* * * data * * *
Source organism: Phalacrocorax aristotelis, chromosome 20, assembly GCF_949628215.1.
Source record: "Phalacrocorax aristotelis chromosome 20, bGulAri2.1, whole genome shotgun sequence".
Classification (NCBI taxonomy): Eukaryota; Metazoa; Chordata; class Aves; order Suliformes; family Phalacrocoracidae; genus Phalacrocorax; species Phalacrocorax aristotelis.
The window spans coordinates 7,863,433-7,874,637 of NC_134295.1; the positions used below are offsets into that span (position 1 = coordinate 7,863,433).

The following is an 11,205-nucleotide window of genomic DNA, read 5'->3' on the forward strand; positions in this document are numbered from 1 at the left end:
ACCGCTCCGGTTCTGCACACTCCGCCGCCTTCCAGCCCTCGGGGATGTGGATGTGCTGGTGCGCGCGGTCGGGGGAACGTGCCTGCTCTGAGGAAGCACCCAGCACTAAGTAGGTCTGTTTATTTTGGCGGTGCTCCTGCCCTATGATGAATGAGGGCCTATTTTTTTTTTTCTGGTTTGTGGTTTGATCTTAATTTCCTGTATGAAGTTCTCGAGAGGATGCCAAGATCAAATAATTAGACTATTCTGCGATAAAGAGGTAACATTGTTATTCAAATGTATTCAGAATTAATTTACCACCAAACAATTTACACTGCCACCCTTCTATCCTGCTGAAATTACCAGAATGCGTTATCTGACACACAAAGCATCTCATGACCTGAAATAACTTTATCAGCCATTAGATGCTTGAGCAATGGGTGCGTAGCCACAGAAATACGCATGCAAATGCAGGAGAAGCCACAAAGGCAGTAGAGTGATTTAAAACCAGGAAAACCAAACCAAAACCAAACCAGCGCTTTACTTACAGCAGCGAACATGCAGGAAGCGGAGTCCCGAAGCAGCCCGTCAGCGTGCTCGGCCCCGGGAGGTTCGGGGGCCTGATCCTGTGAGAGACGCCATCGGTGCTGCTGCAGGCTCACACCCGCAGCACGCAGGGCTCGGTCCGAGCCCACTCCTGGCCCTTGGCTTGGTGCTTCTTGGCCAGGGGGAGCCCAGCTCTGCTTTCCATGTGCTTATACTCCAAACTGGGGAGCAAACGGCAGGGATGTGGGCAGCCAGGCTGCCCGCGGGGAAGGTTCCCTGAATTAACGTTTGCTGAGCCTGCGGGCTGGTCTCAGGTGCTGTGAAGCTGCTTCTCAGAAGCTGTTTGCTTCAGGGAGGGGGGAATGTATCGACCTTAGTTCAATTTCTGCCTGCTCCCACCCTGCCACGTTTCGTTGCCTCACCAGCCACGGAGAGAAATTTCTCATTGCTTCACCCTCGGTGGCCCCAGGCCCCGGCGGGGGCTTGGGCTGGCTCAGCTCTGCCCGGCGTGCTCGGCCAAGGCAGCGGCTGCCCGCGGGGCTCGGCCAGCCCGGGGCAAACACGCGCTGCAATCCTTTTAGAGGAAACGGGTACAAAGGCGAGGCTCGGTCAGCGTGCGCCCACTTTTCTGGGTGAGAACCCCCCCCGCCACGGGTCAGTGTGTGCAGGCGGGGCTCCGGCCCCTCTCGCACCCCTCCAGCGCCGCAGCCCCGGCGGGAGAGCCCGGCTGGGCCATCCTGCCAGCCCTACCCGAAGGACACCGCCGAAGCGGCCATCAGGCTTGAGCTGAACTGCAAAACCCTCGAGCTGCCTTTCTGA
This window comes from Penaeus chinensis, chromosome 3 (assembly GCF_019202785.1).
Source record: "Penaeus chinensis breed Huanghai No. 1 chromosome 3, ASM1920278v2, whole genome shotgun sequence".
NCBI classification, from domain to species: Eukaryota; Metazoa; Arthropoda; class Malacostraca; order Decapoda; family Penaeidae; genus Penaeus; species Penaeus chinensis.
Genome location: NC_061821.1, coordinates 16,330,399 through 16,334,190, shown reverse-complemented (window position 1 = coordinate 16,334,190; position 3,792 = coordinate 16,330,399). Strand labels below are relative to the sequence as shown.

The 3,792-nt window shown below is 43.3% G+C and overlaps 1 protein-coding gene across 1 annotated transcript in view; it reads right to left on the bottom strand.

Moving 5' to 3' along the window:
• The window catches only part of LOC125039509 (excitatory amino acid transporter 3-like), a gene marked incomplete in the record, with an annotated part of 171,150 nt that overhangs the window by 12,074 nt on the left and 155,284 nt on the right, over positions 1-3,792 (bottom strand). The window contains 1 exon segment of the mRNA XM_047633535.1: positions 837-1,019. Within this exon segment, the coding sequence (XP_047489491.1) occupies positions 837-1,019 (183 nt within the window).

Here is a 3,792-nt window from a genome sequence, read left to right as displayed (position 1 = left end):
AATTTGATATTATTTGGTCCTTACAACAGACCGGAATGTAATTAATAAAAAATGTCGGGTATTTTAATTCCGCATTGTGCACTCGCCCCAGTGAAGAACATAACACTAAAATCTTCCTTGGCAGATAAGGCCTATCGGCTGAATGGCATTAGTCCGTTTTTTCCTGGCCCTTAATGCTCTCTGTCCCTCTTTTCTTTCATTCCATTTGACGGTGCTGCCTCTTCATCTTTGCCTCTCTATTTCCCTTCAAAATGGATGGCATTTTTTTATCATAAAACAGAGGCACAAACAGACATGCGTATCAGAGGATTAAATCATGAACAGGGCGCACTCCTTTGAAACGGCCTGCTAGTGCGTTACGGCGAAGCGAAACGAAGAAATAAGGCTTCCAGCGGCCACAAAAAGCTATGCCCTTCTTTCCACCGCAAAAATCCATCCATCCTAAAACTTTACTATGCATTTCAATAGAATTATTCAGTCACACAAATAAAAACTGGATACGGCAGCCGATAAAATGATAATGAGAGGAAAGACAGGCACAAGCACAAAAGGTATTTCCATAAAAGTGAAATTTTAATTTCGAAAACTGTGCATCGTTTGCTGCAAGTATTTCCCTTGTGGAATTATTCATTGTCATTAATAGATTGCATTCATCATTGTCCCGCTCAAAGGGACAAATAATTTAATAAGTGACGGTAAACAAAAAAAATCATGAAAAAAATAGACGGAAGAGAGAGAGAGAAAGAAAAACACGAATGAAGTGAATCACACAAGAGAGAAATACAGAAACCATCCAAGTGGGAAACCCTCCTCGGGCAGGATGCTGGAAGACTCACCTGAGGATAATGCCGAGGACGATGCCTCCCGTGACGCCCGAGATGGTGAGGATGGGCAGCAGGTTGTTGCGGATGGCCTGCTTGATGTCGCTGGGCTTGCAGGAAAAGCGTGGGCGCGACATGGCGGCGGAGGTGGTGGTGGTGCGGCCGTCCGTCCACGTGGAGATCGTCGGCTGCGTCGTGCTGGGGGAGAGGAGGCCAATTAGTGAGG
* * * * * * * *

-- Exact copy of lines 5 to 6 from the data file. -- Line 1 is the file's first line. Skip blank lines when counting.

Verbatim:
The following is an 11,205-nucleotide window of genomic DNA, read 5'->3' on the forward strand; positions in this document are numbered from 1 at the left end:
ACCGCTCCGGTTCTGCACACTCCGCCGCCTTCCAGCCCTCGGGGATGTGGATGTGCTGGTGCGCGCGGTCGGGGGAACGTGCCTGCTCTGAGGAAGCACCCAGCACTAAGTAGGTCTGTTTATTTTGGCGGTGCTCCTGCCCTATGATGAATGAGGGCCTATTTTTTTTTTTCTGGTTTGTGGTTTGATCTTAATTTCCTGTATGAAGTTCTCGAGAGGATGCCAAGATCAAATAATTAGACTATTCTGCGATAAAGAGGTAACATTGTTATTCAAATGTATTCAGAATTAATTTACCACCAAACAATTTACACTGCCACCCTTCTATCCTGCTGAAATTACCAGAATGCGTTATCTGACACACAAAGCATCTCATGACCTGAAATAACTTTATCAGCCATTAGATGCTTGAGCAATGGGTGCGTAGCCACAGAAATACGCATGCAAATGCAGGAGAAGCCACAAAGGCAGTAGAGTGATTTAAAACCAGGAAAACCAAACCAAAACCAAACCAGCGCTTTACTTACAGCAGCGAACATGCAGGAAGCGGAGTCCCGAAGCAGCCCGTCAGCGTGCTCGGCCCCGGGAGGTTCGGGGGCCTGATCCTGTGAGAGACGCCATCGGTGCTGCTGCAGGCTCACACCCGCAGCACGCAGGGCTCGGTCCGAGCCCACTCCTGGCCCTTGGCTTGGTGCTTCTTGGCCAGGGGGAGCCCAGCTCTGCTTTCCATGTGCTTATACTCCAAACTGGGGAGCAAACGGCAGGGATGTGGGCAGCCAGGCTGCCCGCGGGGAAGGTTCCCTGAATTAACGTTTGCTGAGCCTGCGGGCTGGTCTCAGGTGCTGTGAAGCTGCTTCTCAGAAGCTGTTTGCTTCAGGGAGGGGGGAATGTATCGACCTTAGTTCAATTTCTGCCTGCTCCCACCCTGCCACGTTTCGTTGCCTCACCAGCCACGGAGAGAAATTTCTCATTGCTTCACCCTCGGTGGCCCCAGGCCCCGGCGGGGGCTTGGGCTGGCTCAGCTCTGCCCGGCGTGCTCGGCCAAGGCAGCGGCTGCCCGCGGGGCTCGGCCAGCCCGGGGCAAACACGCGCTGCAATCCTTTTAGAGGAAACGGGTACAAAGGCGAGGCTCGGTCAGCGTGCGCCCACTTTTCTGGGTGAGAACCCCCCCCGCCACGGGTCAGTGTGTGCAGGCGGGGCTCCGGCCCCTCTCGCACCCCTCCAGCGCCGCAGCCCCGGCGGGAGAGCCCGGCTGGGCCATCCTGCCAGCCCTACCCGAAGGACACCGCCGAAGCGGCCATCAGGCTTGAGCTGAACTGCAAAACCCTCGAGCTGCCTTTCTGA